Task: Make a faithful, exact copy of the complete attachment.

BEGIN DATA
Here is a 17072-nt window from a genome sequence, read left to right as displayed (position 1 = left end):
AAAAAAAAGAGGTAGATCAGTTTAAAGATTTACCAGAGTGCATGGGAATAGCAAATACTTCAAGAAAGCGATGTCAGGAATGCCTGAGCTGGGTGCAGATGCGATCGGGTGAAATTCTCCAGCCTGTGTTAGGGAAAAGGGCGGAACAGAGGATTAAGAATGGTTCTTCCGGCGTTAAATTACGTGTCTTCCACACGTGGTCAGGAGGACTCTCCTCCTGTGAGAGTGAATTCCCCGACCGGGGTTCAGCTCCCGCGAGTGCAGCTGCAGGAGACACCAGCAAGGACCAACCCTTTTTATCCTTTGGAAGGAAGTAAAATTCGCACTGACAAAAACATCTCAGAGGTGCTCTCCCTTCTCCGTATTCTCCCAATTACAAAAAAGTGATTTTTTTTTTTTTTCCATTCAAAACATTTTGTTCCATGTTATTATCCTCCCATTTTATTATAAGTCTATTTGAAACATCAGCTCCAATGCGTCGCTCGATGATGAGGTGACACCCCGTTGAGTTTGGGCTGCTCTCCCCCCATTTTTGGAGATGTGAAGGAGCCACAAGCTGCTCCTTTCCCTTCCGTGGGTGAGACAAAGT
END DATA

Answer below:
Here is a 17072-nt window from a genome sequence, read left to right as displayed (position 1 = left end):
AAAAAAAAGAGGTAGATCAGTTTAAAGATTTACCAGAGTGCATGGGAATAGCAAATACTTCAAGAAAGCGATGTCAGGAATGCCTGAGCTGGGTGCAGATGCGATCGGGTGAAATTCTCCAGCCTGTGTTAGGGAAAAGGGCGGAACAGAGGATTAAGAATGGTTCTTCCGGCGTTAAATTACGTGTCTTCCACACGTGGTCAGGAGGACTCTCCTCCTGTGAGAGTGAATTCCCCGACCGGGGTTCAGCTCCCGCGAGTGCAGCTGCAGGAGACACCAGCAAGGACCAACCCTTTTTATCCTTTGGAAGGAAGTAAAATTCGCACTGACAAAAACATCTCAGAGGTGCTCTCCCTTCTCCGTATTCTCCCAATTACAAAAAAGTGATTTTTTTTTTTTTTCCATTCAAAACATTTTGTTCCATGTTATTATCCTCCCATTTTATTATAAGTCTATTTGAAACATCAGCTCCAATGCGTCGCTCGATGATGAGGTGACACCCCGTTGAGTTTGGGCTGCTCTCCCCCCATTTTTGGAGATGTGAAGGAGCCACAAGCTGCTCCTTTCCCTTCCGTGGGTGAGACAAAGT